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1 September 2001 Moose Alces alces hunting in Finland - an ecological risk analysis
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The moose Alces alces population in Finland has been managed for sustained harvest since 1970 by regulating annual hunting quotas. However, against all expectations the population size declined in the 1990s. An ecological risk analysis approach was used to build a growth model with annual harvest for the moose population. In the model there is stochasticity in the parameters representing population dynamics. We shall address: 1) whether the population decline could be due to a mismatch between harvest and anticipated population growth rate, and 2) to what extent hunting the moose population down to a much lower target size succeeds. A central element in this is the assumption that the estimate of the pre-hunting population size errs. First, the probability of a population decline due to hunting increases from values close to 0% up to 100% in a very narrow range (15–25%) of harvest rates. Even with high birth rates the risk of a population decline was substantial when the hunting rate exceeded 25% for cows and 37.5% for calves and bulls. The 1974–1994 moose harvest rate was, on average, ca 45% of the population size in autumn. The high rate suggests that the harvest might have been too intense in that period to keep the population stable. Second, we set the target to reduce the moose population drastically (to say 50% of the existing population size). Assuming that the estimates of the population size may err, our analysis shows that the achieved population size after the severe harvest is far below the size we aimed at.

One way to find out how the size and structure of a population will change in future falls into the domain of ecological risk analysis (Burgman, Ferson & Akcakaya 1993). Within this frame the relevant population parameters (e.g. birth rate and death rate) can be assumed to be probabilities of those events and simulation techniques can be used to anticipate how the target population may change in time under various scenarios (Klejnen & van Groenendaal 1992). Predictions of ecological risk analysis models are not exact, but they give us the means to estimate the future state of the population when managed according to various strategies (Pooch & Wall 1993). Thus, ecological risk analysis is a useful tool when managing game animal populations. It helps to define the consequences of various hunting scenarios on changes in population size and in its future dynamics (Burgman et al. 1993).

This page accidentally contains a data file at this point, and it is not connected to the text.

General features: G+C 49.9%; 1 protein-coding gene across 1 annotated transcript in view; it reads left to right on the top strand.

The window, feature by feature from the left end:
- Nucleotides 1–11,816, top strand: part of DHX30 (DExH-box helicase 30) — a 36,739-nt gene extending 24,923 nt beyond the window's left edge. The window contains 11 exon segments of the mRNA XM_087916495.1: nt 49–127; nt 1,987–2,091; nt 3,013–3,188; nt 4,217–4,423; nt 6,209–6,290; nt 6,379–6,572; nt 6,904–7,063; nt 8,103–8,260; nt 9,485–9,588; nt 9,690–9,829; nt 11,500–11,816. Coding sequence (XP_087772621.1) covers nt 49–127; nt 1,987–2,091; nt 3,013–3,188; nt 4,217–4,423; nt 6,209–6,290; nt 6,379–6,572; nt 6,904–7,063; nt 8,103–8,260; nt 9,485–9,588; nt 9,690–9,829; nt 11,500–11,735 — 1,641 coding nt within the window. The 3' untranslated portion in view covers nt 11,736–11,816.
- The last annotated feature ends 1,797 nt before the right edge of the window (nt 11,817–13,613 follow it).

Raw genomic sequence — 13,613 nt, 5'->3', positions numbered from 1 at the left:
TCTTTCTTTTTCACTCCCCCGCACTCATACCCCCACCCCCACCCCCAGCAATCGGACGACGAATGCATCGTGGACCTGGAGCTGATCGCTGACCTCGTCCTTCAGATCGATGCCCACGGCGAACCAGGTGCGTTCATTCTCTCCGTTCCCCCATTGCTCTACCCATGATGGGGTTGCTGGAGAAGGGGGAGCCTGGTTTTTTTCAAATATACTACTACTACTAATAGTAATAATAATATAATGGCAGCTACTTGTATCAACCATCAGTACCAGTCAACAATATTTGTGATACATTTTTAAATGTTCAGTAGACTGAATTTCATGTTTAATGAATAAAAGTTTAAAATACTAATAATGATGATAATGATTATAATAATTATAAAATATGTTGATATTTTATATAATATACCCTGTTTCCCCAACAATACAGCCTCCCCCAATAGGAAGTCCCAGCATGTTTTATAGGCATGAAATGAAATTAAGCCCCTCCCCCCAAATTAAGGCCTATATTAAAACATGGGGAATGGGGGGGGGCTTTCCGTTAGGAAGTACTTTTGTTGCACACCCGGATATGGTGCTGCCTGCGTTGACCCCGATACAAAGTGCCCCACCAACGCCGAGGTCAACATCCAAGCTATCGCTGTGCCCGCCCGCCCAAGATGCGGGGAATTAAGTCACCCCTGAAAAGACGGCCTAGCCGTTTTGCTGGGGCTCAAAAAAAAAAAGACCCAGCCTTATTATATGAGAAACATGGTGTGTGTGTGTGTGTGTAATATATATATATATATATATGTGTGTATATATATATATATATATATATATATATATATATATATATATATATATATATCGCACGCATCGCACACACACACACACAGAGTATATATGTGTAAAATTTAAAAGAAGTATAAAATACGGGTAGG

Here we shall apply the toolbox of ecological risk analysis to assess how the Finnish moose Alces alces population should be harvested. This is a broad topic and we shall narrow our scope down to evaluate how intensive annual harvest rates can be for the moose population to remain stable without population declines. Using the same tools we shall also evaluate to what extent managers will succeed if they set a target in one season to reduce the moose population to 50% of its present size. The risk analysis ingredient here is that we assume that the estimates of the present population size may err in an unknown way. Thus, our contribution adds to the literature in which ecological risk analysis is used to address harvesting strategies in Scandinavian game management (Kokko, Lindström & Ranta 1997, Kokko, Poysa, Lindström & Ranta 1998, Kokko, Helle, Lindström, Ranta, Sipilä & Courchamp 1999).

Size, age structure and sex ratio in the moose population has been managed in Finland since the beginning of the 1970s by selective hunting (Markgren 1974, Nygrén & Pesonen 1993). During 1970–1980 the winter population as well as the harvest increased almost exponentially, but in the 1990s the population size declined unexpectedly (Lehtonen 1998). At that time moose hunting was intensive all over Finland. Moose is an economically very important game species in Finland, and the hunting policy is based on regional licences issued by the Finnish Ministry of Agriculture and Forestry. The number of local licences is based on estimates of previous population sizes and the productivity of populations in the particular region. The population estimates are provided by hunters, who make their assessments based on observations of moose during the hunting season and just after the annual harvest (e.g. Nygrén 1984, Nygrén & Pesonen 1993).

We first estimate the risk of population decline in the Finnish moose population due to hunting. For this purpose we developed a population model for moose with an annual harvest rate. By altering the harvest rate we score the probability that the moose population will decline due to hunting during a 10-year period. Thus, with the help of virtual hunting, we seek a sustainable harvest rate policy for moose in Finland.